Every day, thousands of people drive on’ Eagan’s Diffley Road, but few of them know the road is named for the Diffley family, five generations of whom lived on the acres that ran along it. Once, those acres were known as the Gardens of Eagan organic farm. If you bought produce at a food co-op in the 1970s or 80s, visited a farmer’s market, or stopped at a roadside produce stand in Eagan, there’s a fair chance some of the nutrients from that land are inside of you.
Atina Diffley’s memoir, “Turn Here Sweet Corn: Organic Farming Works” (University of Minnesota Press) describes how she, a self-described “gardener” in the 1970s, married into one of the last traditional farm communities in the Twin Cities, and fed her family and thousands of others produce raised without chemicals, years before organic and local food became hot topics.
“Pesticides are designed to kill. All forms of life are affected. That includes people,” she writes, and describes the careful land management that makes organic farming work, including leaving sections of the farm wild and wooded to create a complete ecosystem.
Children watched the bulldozers
The Diffleys ultimately lost the family farm to eminent domain when the school district claimed the most fertile acres for a new building site; more developers followed when relatives sold their attached sections in the mid-1980s. In a wrenching scene, the Diffley children, who have absorbed a rich family history involving every field, tree and hill on the place, watch the bulldozers destroy it.
“People tell me that scene effects them so powerfully, that it brings up their own grief,” says Diffley. “It’s fascinating to me that readers bring their own experiences into it. Sometimes the grief might not be related to land. But every human in our culture is suffering from a loss of disconnect with land,” says Diffley.
The family tries to farm on the remaining acres, but the ecosystem has been too damaged.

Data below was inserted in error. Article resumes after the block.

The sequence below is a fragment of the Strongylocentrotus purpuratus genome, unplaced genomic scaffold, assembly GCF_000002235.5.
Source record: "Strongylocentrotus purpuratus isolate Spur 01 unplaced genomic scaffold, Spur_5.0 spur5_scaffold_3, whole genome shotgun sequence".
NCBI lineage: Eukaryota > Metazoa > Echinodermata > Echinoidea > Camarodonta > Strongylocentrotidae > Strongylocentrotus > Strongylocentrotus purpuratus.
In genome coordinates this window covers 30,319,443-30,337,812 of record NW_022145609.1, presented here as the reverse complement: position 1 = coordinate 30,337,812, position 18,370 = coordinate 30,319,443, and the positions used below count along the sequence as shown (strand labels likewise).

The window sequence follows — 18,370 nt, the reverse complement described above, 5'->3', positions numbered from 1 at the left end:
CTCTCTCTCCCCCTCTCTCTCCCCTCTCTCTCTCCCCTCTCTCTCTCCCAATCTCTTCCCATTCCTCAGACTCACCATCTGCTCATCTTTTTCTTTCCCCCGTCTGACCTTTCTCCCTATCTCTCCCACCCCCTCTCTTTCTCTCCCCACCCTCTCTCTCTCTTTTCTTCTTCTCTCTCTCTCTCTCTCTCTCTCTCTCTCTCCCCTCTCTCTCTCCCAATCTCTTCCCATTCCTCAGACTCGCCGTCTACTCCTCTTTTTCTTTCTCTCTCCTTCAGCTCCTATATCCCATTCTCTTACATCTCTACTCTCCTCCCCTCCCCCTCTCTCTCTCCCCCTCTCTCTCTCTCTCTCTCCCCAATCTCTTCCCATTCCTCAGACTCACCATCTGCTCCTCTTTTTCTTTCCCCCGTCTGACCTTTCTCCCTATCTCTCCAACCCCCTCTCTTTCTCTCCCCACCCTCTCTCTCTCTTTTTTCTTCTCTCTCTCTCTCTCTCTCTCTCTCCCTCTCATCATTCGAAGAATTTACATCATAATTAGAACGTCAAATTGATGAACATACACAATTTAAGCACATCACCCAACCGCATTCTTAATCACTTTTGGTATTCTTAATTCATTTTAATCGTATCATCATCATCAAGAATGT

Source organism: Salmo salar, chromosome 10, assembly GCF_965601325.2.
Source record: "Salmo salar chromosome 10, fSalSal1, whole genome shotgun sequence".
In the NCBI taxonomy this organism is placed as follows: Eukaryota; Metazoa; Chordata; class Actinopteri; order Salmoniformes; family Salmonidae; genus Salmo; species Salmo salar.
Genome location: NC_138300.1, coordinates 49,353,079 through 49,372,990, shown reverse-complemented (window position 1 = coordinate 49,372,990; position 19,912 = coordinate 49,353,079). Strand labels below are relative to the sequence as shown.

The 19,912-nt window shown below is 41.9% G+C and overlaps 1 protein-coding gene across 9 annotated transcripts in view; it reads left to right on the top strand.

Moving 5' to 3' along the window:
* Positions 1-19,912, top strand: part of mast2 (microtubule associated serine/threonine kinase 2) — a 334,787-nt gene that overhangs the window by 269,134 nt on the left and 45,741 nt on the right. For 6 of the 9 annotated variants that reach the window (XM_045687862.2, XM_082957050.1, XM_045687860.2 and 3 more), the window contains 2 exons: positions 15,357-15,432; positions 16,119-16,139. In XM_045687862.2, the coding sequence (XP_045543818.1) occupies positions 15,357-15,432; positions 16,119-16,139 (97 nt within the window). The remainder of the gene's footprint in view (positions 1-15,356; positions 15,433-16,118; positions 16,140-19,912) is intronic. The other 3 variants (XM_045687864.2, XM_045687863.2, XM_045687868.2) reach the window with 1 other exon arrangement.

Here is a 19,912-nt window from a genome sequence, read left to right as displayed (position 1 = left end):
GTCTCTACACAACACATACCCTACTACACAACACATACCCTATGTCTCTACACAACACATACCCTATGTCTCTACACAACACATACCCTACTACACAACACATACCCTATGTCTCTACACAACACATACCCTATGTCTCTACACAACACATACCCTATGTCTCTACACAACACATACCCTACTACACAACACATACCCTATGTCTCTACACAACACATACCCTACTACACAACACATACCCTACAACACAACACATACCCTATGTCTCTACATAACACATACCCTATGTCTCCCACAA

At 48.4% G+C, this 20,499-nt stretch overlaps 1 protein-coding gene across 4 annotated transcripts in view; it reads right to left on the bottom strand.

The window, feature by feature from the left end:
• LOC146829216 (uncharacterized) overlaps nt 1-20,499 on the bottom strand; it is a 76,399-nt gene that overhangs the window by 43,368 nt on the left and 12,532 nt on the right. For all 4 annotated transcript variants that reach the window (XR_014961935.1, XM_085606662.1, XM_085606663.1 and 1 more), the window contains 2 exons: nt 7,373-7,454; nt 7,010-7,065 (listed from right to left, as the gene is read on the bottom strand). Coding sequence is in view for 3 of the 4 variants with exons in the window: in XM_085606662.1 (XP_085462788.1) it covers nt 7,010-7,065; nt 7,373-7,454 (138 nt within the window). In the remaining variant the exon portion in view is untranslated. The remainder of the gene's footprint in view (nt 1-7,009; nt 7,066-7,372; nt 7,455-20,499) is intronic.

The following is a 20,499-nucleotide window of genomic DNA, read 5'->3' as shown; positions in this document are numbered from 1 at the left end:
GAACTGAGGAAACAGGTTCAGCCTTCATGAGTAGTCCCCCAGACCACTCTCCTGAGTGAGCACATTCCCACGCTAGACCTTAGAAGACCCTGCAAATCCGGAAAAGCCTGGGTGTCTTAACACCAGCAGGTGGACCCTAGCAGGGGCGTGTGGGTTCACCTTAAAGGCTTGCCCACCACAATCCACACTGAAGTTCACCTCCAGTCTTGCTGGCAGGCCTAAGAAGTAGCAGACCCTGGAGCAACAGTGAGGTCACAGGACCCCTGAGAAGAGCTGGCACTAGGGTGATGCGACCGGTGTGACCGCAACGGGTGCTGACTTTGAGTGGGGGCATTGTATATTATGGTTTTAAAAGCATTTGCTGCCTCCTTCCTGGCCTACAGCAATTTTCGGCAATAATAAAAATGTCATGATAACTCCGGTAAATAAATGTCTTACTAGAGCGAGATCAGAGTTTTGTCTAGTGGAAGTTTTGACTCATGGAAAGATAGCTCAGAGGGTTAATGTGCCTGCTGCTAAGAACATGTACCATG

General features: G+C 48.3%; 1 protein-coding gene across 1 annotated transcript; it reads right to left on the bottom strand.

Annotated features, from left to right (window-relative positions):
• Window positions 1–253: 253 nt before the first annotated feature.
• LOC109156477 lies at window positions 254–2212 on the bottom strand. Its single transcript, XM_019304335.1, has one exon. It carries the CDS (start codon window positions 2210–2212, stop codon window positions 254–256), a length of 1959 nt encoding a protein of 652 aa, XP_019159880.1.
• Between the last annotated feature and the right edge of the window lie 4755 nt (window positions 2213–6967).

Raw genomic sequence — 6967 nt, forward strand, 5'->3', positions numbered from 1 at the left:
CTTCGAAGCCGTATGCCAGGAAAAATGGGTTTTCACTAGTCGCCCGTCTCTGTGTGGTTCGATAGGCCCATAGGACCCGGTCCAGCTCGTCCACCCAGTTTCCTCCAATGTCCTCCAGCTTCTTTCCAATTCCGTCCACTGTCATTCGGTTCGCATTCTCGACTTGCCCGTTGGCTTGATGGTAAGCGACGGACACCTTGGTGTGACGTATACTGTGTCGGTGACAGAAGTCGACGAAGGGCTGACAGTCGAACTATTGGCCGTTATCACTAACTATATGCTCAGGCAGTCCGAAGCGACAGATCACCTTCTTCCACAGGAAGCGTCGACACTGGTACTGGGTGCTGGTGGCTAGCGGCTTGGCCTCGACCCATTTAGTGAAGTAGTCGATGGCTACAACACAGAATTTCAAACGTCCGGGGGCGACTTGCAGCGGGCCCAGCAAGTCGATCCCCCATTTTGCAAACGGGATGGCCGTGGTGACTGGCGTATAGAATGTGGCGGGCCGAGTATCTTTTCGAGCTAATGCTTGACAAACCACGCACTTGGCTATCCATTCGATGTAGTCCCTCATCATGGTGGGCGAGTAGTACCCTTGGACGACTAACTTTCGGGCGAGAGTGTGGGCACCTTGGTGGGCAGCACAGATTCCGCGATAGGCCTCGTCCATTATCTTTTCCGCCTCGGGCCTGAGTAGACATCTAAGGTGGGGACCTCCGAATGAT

Widespread crop failure
“We experienced an ecological collapse. The sections that were bulldozed had all life removed, including the soil, and all the services we were receiving as farmers from that adjoining ecosystem was lost. There was no life to take in water, so erosion buried our crops. We had very little pollination. We had widespread crop failure.” The Diffleys were forced to move to another farm.
Gardens of Eagan lives on near Farmington, and come summer, people at the co-ops start asking when that legendary sweet corn and melons will be ready. But it nearly wasn’t so. After Atina and Martin Diffley established their new farm on 100 acres and spent years developing the soil, Koch Industries informed the farmers that it would be running a pipeline right through their farm. They could not stand to lose their farm twice. Diffley’s memoir turns legal thriller as she describes how, with the help of thousands of customers, they fought the world’s largest company, and won.
The Wedge Coop now owns the Gardens of Eagan name and is leasing the Diffley’s farm while Atina and Martin help a new generation of organic farmers grow, teaching classes and working with the Land Stewardship Project. Diffley knows exactly how many tough fights organic farmers face, but still believes it’s worth it.
“How far can we push it before we go too far?” she says. “Nature is inherently bountiful. If we understand that what we do to nature, we do to ourselves, and when we treat nature with care, it’s astonishing what we get back.”
- Reading, With Brenda Langton; Mill City Museum, June 7, 7 p.m.
- Reading, Valley Bookseller, Stillwater, June 16, 2 p.m.
See PBS’ “Turn Here Sweet Corn” documentary.